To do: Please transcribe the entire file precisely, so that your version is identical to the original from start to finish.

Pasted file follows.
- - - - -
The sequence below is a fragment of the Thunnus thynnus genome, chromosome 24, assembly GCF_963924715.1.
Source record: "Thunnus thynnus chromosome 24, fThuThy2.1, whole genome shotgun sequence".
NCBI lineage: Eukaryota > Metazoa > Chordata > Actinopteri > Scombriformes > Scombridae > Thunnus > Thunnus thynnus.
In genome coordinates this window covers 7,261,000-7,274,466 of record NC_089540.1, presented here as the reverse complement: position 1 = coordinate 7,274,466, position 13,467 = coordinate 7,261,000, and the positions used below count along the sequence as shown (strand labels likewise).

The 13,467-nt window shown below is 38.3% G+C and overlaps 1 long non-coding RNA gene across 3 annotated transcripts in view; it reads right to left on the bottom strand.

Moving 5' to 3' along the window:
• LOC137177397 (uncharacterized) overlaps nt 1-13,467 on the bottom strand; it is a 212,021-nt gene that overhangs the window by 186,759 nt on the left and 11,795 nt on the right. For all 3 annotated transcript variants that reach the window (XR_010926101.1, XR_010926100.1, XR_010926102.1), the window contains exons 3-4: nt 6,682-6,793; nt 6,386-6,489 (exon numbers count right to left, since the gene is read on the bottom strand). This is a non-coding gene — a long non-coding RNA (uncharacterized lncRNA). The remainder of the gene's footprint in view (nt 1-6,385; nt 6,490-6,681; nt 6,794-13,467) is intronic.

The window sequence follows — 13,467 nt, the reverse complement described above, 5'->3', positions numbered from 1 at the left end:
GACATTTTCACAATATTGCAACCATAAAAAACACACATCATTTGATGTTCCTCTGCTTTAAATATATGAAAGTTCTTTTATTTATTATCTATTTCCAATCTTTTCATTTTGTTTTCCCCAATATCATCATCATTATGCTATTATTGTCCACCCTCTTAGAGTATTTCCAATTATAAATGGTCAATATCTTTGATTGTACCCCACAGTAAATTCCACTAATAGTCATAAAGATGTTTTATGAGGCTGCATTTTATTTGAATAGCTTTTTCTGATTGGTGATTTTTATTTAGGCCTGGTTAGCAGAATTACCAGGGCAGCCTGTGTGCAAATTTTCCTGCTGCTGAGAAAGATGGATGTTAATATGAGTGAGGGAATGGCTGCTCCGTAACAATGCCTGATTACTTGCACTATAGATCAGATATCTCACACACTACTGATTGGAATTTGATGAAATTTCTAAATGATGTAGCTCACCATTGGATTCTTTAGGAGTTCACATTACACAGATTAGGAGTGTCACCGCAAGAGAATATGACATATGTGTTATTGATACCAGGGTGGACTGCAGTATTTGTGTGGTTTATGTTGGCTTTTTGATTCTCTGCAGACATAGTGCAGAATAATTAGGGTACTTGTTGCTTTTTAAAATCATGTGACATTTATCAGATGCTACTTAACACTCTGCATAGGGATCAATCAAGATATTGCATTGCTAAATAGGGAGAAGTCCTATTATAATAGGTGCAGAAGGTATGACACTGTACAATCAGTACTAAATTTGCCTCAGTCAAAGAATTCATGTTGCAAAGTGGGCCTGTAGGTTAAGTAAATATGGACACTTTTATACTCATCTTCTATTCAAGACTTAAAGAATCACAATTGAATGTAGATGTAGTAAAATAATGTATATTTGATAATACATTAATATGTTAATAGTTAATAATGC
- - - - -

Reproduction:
The sequence below is a fragment of the Thunnus thynnus genome, chromosome 24, assembly GCF_963924715.1.
Source record: "Thunnus thynnus chromosome 24, fThuThy2.1, whole genome shotgun sequence".
NCBI lineage: Eukaryota > Metazoa > Chordata > Actinopteri > Scombriformes > Scombridae > Thunnus > Thunnus thynnus.
In genome coordinates this window covers 7,261,000-7,274,466 of record NC_089540.1, presented here as the reverse complement: position 1 = coordinate 7,274,466, position 13,467 = coordinate 7,261,000, and the positions used below count along the sequence as shown (strand labels likewise).

The 13,467-nt window shown below is 38.3% G+C and overlaps 1 long non-coding RNA gene across 3 annotated transcripts in view; it reads right to left on the bottom strand.

Moving 5' to 3' along the window:
• LOC137177397 (uncharacterized) overlaps nt 1-13,467 on the bottom strand; it is a 212,021-nt gene that overhangs the window by 186,759 nt on the left and 11,795 nt on the right. For all 3 annotated transcript variants that reach the window (XR_010926101.1, XR_010926100.1, XR_010926102.1), the window contains exons 3-4: nt 6,682-6,793; nt 6,386-6,489 (exon numbers count right to left, since the gene is read on the bottom strand). This is a non-coding gene — a long non-coding RNA (uncharacterized lncRNA). The remainder of the gene's footprint in view (nt 1-6,385; nt 6,490-6,681; nt 6,794-13,467) is intronic.

The window sequence follows — 13,467 nt, the reverse complement described above, 5'->3', positions numbered from 1 at the left end:
GACATTTTCACAATATTGCAACCATAAAAAACACACATCATTTGATGTTCCTCTGCTTTAAATATATGAAAGTTCTTTTATTTATTATCTATTTCCAATCTTTTCATTTTGTTTTCCCCAATATCATCATCATTATGCTATTATTGTCCACCCTCTTAGAGTATTTCCAATTATAAATGGTCAATATCTTTGATTGTACCCCACAGTAAATTCCACTAATAGTCATAAAGATGTTTTATGAGGCTGCATTTTATTTGAATAGCTTTTTCTGATTGGTGATTTTTATTTAGGCCTGGTTAGCAGAATTACCAGGGCAGCCTGTGTGCAAATTTTCCTGCTGCTGAGAAAGATGGATGTTAATATGAGTGAGGGAATGGCTGCTCCGTAACAATGCCTGATTACTTGCACTATAGATCAGATATCTCACACACTACTGATTGGAATTTGATGAAATTTCTAAATGATGTAGCTCACCATTGGATTCTTTAGGAGTTCACATTACACAGATTAGGAGTGTCACCGCAAGAGAATATGACATATGTGTTATTGATACCAGGGTGGACTGCAGTATTTGTGTGGTTTATGTTGGCTTTTTGATTCTCTGCAGACATAGTGCAGAATAATTAGGGTACTTGTTGCTTTTTAAAATCATGTGACATTTATCAGATGCTACTTAACACTCTGCATAGGGATCAATCAAGATATTGCATTGCTAAATAGGGAGAAGTCCTATTATAATAGGTGCAGAAGGTATGACACTGTACAATCAGTACTAAATTTGCCTCAGTCAAAGAATTCATGTTGCAAAGTGGGCCTGTAGGTTAAGTAAATATGGACACTTTTATACTCATCTTCTATTCAAGACTTAAAGAATCACAATTGAATGTAGATGTAGTAAAATAATGTATATTTGATAATACATTAATATGTTAATAGTTAATAATGC